Monday, December 28, 2015

The Ferry and the Numbers

Re-posted from Eye on Tampa Bay

By: Sharon Calvert
We like boating around Tampa Bay area as much as anyone. It's a great way to get another perspective on the area, and enjoy even more what our community has to offer.

The Tribune editorial yesterday was imploring Mayor Bob Buckhorn to join forces with St. Petersburg to bring in a ferry service between the two cities so even more people can enjoy the bay.
The cost to launch a pilot ferry service connecting downtown Tampa with downtown St. Petersburg is relatively modest when the entirety of the city of Tampa’s budget is considered.

St. Petersburg has committed $350,000 toward the project, and Tampa could be expected to contribute a similar amount to get the project off the ground and operating on Tampa Bay during the winter months next year.

Yet Tampa Mayor Bob Buckhorn seems reluctant to embrace the project. He says he doesn’t have enough information to know whether the private company that is eventually chosen to run the ferry service would bear the risks rather than the taxpayers.
Buckhorn is practicing some rare fiscal conservatism for him.
“What I’m not going to do is subsidize a private company and put all the risk on the taxpayers and have the private venture have none of the risk and get all the profit,” Buckhorn said. “That doesn’t fly with me. I’m not anticipating putting a lot of city dollars into this.
He hasn't taken this stand since he voted against the Tampa Street Car when he was on the Tampa City Council.

Will we get a ferry?
Regardless, the Tribune is undeterred.
The downtown ferry would take about $1 million to run a single boat for the winter, or $1.5 million to run two boats. Backers of the project want to keep the price of a round-trip fare in the neighborhood of $10, making it affordable.

Only half of the total expense to get the service launched and running might be recouped. But the public cost is justified. A pilot project would provide an understanding of how a ferry between the downtowns might work and whether demand is great enough to sustain a regular service beyond the pilot project.

The investment could pay dividends down the road if the ferry proves to be a successful way to get cars off the road and connect the two downtowns.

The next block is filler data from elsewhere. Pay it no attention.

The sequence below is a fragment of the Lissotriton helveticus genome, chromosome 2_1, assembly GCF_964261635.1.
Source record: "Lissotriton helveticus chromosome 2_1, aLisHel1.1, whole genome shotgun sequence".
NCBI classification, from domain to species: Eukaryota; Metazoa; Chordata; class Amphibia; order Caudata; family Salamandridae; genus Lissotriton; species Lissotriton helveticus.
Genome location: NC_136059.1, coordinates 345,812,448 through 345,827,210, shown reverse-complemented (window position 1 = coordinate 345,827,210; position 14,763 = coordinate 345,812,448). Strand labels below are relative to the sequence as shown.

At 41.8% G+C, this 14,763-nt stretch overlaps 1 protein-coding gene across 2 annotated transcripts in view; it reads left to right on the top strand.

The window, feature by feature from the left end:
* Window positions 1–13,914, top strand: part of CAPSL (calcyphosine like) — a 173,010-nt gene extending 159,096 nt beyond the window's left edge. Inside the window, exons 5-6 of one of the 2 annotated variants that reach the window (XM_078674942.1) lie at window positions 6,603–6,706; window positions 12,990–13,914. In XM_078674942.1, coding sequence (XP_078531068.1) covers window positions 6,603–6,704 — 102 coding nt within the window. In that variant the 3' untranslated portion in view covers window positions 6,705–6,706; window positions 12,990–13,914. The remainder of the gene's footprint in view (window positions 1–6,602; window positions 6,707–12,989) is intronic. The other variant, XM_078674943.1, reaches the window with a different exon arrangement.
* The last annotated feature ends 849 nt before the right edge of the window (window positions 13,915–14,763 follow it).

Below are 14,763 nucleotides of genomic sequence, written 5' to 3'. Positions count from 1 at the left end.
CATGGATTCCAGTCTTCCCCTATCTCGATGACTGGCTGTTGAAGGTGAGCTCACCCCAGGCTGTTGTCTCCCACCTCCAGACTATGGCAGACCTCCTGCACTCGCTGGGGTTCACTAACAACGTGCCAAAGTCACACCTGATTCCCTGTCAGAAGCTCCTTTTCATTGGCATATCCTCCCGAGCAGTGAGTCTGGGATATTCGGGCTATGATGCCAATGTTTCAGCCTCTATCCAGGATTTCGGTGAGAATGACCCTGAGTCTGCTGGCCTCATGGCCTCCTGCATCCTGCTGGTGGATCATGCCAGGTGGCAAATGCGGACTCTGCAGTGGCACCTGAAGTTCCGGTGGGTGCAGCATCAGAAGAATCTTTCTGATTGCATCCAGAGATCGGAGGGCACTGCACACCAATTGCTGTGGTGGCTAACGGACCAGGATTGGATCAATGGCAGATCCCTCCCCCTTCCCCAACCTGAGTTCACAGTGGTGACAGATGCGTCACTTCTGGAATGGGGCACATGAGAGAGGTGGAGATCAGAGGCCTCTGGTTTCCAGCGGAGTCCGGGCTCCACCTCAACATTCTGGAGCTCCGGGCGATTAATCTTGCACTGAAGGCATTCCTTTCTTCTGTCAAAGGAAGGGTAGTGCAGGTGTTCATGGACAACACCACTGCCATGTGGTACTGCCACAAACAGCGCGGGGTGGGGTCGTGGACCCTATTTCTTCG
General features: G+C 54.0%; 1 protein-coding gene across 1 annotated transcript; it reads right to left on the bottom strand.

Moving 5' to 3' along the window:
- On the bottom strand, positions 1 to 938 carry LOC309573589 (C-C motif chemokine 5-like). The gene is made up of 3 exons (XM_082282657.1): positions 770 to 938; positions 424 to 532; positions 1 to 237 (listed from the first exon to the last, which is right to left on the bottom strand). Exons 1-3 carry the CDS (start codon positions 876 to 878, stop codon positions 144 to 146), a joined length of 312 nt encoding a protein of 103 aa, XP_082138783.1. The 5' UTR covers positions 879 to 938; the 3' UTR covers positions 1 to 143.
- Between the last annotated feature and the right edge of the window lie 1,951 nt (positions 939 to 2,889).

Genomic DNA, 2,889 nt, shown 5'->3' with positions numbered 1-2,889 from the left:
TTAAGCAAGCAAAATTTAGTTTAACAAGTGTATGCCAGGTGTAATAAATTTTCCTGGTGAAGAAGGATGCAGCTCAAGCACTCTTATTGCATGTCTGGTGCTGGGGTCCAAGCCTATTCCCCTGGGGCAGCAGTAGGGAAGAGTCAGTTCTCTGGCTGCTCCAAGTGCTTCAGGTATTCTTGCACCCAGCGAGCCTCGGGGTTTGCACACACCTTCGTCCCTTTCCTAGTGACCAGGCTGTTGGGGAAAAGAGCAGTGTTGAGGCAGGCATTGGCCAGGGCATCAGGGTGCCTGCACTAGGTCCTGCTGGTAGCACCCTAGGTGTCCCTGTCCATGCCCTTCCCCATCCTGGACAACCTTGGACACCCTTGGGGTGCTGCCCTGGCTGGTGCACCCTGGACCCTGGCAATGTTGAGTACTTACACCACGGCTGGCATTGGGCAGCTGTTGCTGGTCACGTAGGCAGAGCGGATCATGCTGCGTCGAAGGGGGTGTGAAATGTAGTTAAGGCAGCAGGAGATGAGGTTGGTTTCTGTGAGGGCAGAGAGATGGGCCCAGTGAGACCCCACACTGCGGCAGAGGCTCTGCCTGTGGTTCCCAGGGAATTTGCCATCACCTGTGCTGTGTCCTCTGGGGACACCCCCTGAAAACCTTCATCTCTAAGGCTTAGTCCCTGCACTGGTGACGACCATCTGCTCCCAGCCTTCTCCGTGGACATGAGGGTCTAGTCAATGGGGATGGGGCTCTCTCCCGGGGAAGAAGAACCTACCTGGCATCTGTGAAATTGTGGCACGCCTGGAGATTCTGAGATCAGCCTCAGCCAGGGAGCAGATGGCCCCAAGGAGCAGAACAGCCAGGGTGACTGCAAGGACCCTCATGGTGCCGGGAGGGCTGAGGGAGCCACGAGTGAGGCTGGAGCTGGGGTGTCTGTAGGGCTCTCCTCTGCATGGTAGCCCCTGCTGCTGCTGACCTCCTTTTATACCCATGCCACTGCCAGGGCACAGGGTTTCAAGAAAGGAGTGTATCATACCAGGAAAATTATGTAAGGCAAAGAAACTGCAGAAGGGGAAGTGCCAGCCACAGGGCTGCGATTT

They admit the revenues will cover "only half of the total expense", but hope springs eternal.

What about "if the ferry proves to be a successful way to get cars off the road?"

Can the ferry really take cars off the road? This looks like another great opportunity to apply some 4th Grade Math.

St. Petersburg has issued a Request For Quotation for a ferry provider. The main requirements are that it must run at 25 knots (28.75 mph), and accommodate at least 100 passengers.

The distance across the bay from the the proposed Tampa landing at the Convention Center to downtown St. Petersburg is about 20.5 miles. Yes, it really is that far.

The Tribune states the trip will take about 50 minutes. It will arguably be longer, as there is a 2 mile no wake zone in Seddon Channel which may take 15 minutes alone. But lets' assume with boarding, the ferry departs every hour on the hour, for a 12 hour service day, or 12 one way trips a day.

Let's assume the ferry is a big success, and every trip is booked full with 100 passengers. That's 1200 ferry riders a day. However, most of those will likely be making the round trip, so that's 600 people a day total.

If we estimate automobile volume, at 1.5 passengers per car, that is 800 round trips, or 400 cars per day. As in "cars off the road" due to the Tampa - St. Pete ferry.

If  another ferry is added for $500,000 as may be considered, then the capacity can be doubled from the above numbers.

Now compare that to the major traffic route between Tampa and St. Petersburg on I-275. According to FDOT, the busiest segment on I-275 around Westshore is nearly 198,500 vehicles per day (two - way).

With the ferry, then, we reduce the traffic on the Westshore segment of I-275 to... drum roll, please.... 197,700 vehicles per day (two - way).

Evidently, they don't teach math in journalism school.

We could do the math comparing the the ferry to driving between the two cities, but you get the point. Math is cold, hard facts.

Now, there is a value for tourists to make a day on the ferry visiting the cities. Nothing wrong with that. Adding a ferry to Tampa Bay seems like an attraction that many tourists and local can enjoy.

But it won't make a dent in traffic reduction if we had 10 loaded ferries running between Tampa and St. Petersburg.

Whether the Tampa - St. Petersburg ferry should be backed by the taxpayers is something for another day.

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